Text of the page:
Sustaining and replicating your practice

Sustaining the practice

Sustaining the work of ECAT has been an important consideration for the team right from the beginning. Towards the end of the one year government funding, we put together a proposal to continue the ECAT initiative in West Berkshire and gathered a large portfolio of evidence. We were able to secure funding for the Early Language Consultant post (2 days SLT and 1.5 days teacher) and a small budget for resources and venues for training / meetings. For two days of speech and language therapy support (15 hours a week), the local authority paid £25,000 to the local NHS speech and language therapy team. The one and a half days of teacher support cost £18,500. Less than £1,000 has been spent on venue hire and refreshments for the termly cluster meetings during phase two. 

The number of children who are involved in the ECAT initiative in West Berkshire is variable and changes on a term by term basis depending on the number of children and families who are accessing the early years’ settings that we are working with. For example, one nursery had 122 children on role and another smaller nursery setting had 34 children on role during the summer term 2012. 2324 children between the ages of two and five years of age were monitored across our settings using our child monitoring tool during the summer term 2012. This figure does not include the children less than two years of age who will have been involved in the initiative in children’s centres and day care settings. Many of our settings have also commented that siblings of the children attending their setting will also have been indirectly benefitting from the initiative through the provision of advice and information to parents. In addition to the above, within some of the schools involved, the ECAT work has been extended beyond the F1 class following the school making a decision that the older children would also benefit from the additional support.

In November, we hosted a half day conference called ‘Celebrating Communication’. This linked in with the November monthly theme for the National Year of Communication and brought together delegates from health, education, libraries, children's centres and senior management. The ECAT team were able to gather details of new settings that would like to be involved in ECAT in the future. The costs associated with hosting the conference were covered by a delegate fee of £20.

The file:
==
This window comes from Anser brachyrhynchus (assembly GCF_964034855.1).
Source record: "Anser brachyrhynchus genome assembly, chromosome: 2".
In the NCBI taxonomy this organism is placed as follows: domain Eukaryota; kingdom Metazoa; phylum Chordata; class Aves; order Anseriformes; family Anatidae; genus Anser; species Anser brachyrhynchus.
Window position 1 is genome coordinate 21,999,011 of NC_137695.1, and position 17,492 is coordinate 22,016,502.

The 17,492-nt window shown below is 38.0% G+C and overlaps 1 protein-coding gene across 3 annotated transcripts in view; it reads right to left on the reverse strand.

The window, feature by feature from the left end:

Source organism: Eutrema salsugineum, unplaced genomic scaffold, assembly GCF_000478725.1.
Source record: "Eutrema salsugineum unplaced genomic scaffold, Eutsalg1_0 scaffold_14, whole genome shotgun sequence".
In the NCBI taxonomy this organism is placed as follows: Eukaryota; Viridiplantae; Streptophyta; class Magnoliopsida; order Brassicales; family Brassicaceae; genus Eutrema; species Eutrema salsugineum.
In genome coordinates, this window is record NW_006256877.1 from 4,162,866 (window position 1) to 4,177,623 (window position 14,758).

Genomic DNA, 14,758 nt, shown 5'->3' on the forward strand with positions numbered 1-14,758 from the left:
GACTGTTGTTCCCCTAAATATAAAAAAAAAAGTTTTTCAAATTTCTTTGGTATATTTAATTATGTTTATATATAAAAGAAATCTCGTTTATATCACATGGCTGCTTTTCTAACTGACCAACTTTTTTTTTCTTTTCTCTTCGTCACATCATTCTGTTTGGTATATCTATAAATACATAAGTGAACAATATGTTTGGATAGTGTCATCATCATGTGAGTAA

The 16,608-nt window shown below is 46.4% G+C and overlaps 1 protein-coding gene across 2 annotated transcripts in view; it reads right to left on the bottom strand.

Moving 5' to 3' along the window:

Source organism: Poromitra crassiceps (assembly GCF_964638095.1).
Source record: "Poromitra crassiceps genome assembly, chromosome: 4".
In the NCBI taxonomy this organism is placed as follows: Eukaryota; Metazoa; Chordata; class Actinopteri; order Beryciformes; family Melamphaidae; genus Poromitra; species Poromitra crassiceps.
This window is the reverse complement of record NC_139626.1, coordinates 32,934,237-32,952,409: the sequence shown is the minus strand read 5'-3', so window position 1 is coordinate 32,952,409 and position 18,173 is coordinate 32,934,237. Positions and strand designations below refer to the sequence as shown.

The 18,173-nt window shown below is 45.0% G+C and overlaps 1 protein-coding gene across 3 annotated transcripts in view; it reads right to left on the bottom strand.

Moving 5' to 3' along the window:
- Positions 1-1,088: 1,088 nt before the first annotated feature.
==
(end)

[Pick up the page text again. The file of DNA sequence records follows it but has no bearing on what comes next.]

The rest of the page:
Phase two has been more challenging due to the reduced funding and the fact that the lead practitioners did not receive funding to provide half a day cover per week for ECAT work. Phase two practitioners have often had to complete ECAT work alongside all of their other responsibilities and this made it particularly difficult for the linked phase one and phase two settings to meet up and work together. We have worked hard to get management teams on board and to help them to understand the importance of early communication skills and how ECAT can support them to encourage children's communication skills. 

Working with children centre staff has also been challenging because the staff are so stretched. We have arranged training for staff and they have attended if possible. Children’s centre staff are not usually able to attend the termly cluster meetings for each of the three phases as they have commitments during the day. We are using examples of good practice to enthuse and encourage the children's centres that are less involved and are working towards setting up an ECAT representative to attend a children’s centre meeting that takes place monthly. 

We feel that bringing the NHS speech and language therapist together with practitioners from the local council has been the key to the success so far. Working towards making this link is something that other local authorities could strive towards. 

C4EO Golden Threads

The following Golden Threads apply to this example.

1. Together with children, parents and families – involve service users:
We believe that children will make the most progress with their speech, language and communication skills if all of the key people in the child’s life are involved. For all of the settings that we have worked with, engaging parents and carers has been a key target for them to focus on.

2. Shape up and keep fit – learning together:

The initiative has demonstrated the importance of providing early years practitioners with the knowledge and skills to be able to identify children who are ‘at risk of delay’. Although each setting has a designated ECAT lead practitioner (ELLP) the focus has always been on getting the whole team involved and ensuring that staff have sufficient support to be able to help the children to develop their speech, language and communication skills.